Club Contact

The new MP3 blog from London's club Contact. The idea is to allow people to hear new music they wouldn't have otherwise found but, if anyone has any copyright issues with a particular song, i'll take the link down. Songs are only available for a limited amount of time.

Sunday, July 02, 2006

It's unbearably hot in London this afternoon. On days like this, it's impossible to listen to anything too energetic. Ralph Myerz and the Jack Herren band sound much more appropriate. Despite looking like they should be making skate-punk or nu-metal, the group from Tromso, Norway have a very pleasing line in loungey, Sixties-influenced, Hammond pop. Narrowly avoiding all-out kitsch (they are named after Russ Meyer's cameraman), it's the kind of music you imagine louche DJs playing at impossibly sophisticated discos. Naturally, Casino got a near-weekly outing at Contact.

Ralph Myerz & The Jack Herren Band - Casino

It's probably fair to say that Sukia had no problems with all-out kitch. Taking their title, and much of their inspiration, from a Mexican comic about a lesbian vampire with a rugged assistant called Gary Super Macho, the quartet from LA found brief acclaim in the summer of 1996 with their album Contacto Espacial Con El Tercer Sexo, a sleazy blend of Theremins, Moogs and samples which rarely worked better than on the single The Dream Machine. Should Joss Whedon ever get around to doing a spin-off about El Diablo Robotica, it would be criminal if he didn't get Sukia to soundtrack it.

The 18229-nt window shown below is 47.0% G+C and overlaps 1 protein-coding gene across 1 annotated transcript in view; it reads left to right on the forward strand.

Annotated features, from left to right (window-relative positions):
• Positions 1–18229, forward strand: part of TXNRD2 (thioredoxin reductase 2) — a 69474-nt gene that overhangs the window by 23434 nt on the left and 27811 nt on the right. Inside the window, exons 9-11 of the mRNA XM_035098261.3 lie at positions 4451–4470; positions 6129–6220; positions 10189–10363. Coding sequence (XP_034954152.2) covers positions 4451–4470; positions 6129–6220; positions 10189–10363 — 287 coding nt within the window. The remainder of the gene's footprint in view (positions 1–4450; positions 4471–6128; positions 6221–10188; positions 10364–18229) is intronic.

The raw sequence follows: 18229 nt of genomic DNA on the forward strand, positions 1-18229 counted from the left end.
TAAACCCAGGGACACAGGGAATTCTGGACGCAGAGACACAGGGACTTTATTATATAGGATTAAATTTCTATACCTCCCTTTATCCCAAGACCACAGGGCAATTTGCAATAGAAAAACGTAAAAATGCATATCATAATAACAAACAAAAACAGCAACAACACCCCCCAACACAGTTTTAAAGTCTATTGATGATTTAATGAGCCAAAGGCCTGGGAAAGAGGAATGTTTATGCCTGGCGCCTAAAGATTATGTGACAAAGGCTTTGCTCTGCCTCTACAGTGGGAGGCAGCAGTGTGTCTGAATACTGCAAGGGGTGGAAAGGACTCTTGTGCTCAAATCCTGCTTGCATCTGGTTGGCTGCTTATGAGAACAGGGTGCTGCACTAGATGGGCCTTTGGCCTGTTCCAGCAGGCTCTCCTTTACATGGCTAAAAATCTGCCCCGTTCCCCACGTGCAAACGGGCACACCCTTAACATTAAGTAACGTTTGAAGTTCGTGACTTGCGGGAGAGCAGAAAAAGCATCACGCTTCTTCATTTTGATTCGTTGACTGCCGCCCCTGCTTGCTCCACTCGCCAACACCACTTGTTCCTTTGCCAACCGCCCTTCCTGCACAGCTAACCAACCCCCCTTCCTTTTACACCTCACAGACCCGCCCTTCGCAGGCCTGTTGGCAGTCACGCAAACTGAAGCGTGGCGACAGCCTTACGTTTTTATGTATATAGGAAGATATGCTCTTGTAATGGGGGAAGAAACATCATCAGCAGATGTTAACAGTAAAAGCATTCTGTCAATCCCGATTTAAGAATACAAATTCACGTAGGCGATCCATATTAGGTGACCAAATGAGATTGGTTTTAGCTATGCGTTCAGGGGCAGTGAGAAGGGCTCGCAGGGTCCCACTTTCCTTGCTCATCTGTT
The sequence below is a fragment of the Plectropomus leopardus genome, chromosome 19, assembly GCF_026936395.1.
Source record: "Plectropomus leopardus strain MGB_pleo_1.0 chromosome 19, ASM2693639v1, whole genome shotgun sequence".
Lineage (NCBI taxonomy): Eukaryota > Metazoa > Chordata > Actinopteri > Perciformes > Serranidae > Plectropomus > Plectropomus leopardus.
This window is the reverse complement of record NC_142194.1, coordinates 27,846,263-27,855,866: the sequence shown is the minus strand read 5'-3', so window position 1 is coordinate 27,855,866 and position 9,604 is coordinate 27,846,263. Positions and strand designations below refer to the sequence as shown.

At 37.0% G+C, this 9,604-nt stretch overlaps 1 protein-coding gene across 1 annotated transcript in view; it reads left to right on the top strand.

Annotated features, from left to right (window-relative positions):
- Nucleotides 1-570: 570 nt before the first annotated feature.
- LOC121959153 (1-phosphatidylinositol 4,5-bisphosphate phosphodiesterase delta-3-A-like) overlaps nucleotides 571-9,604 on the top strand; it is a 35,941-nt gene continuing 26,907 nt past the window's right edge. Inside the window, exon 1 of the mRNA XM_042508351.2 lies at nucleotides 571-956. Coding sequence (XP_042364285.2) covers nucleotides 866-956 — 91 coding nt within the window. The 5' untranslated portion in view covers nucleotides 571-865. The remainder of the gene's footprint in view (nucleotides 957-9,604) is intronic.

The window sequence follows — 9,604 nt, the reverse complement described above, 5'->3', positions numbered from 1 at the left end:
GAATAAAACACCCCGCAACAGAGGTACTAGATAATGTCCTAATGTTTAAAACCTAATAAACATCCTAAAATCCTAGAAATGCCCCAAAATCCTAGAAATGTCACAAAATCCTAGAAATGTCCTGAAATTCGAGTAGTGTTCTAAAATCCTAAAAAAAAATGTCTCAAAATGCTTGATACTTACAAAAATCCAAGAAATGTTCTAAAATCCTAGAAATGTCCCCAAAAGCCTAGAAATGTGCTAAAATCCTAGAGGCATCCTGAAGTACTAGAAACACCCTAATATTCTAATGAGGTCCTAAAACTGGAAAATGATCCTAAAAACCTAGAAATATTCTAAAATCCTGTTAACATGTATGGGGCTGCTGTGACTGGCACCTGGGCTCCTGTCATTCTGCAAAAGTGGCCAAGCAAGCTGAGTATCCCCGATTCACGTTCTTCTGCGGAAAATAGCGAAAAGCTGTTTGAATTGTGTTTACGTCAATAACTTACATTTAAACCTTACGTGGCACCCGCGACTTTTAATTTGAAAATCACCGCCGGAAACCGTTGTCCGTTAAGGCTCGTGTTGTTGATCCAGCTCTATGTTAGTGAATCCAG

Sukia - The Dream Machine

Of course, no mention of either lesbian vampires or lounge records would be complete without reference to the almighty Jess Franco - the Spanish director whose films, when rediscovered, triggered the mid-90s boom in musical "exotica". Franco, described by no less an authority than the Pope as one of the most dangerous men in film, could easily churn out a dozen pictures a year to feed Europe's growing exploitation market at the end of the Sixties. Some were good, some were terrible but all were stamped with his unique style. It's impossible to watch a Franco film and not know who it's by (just look out for the zoom shots). Unquestionably, the two finest works in his vast library are Vampyros Lesbos and She Killed In Ecstasy - each a genuinely brilliant (and, believe it or not, rather moving) marriage of arthouse and grindhouse film-making starring the ill-fated Portuguese starlet Soledad Miranda. While the movies may have a limited appeal, the soundtrack sold in vast numbers when reissued by the cult German label Crippled Dick Hot Wax. It's not hard to see why.

Manfred Hubler & Siegfried Schwab - There Is No Satisfaction

Ten years on, the demand for exotic "easy listening" music has almost disappeared, subsumed by the all-conquering "chillout" market. The Hotel Costes series, mixed by French DJ Stéphane Pompougnac and inspired by the eponymous arsey Parisian boutique / bar is easy to deride but they do come up with the occasional decent song. Trinity FM's SOS is a rather nice update of Sound Of Silence.

Trinity FM -SOS


  • At 11:52 pm, Blogger bulldoggy said…

    Hmph! People and their no comments... The Sounds of Silence cover is BRILLIANT :)

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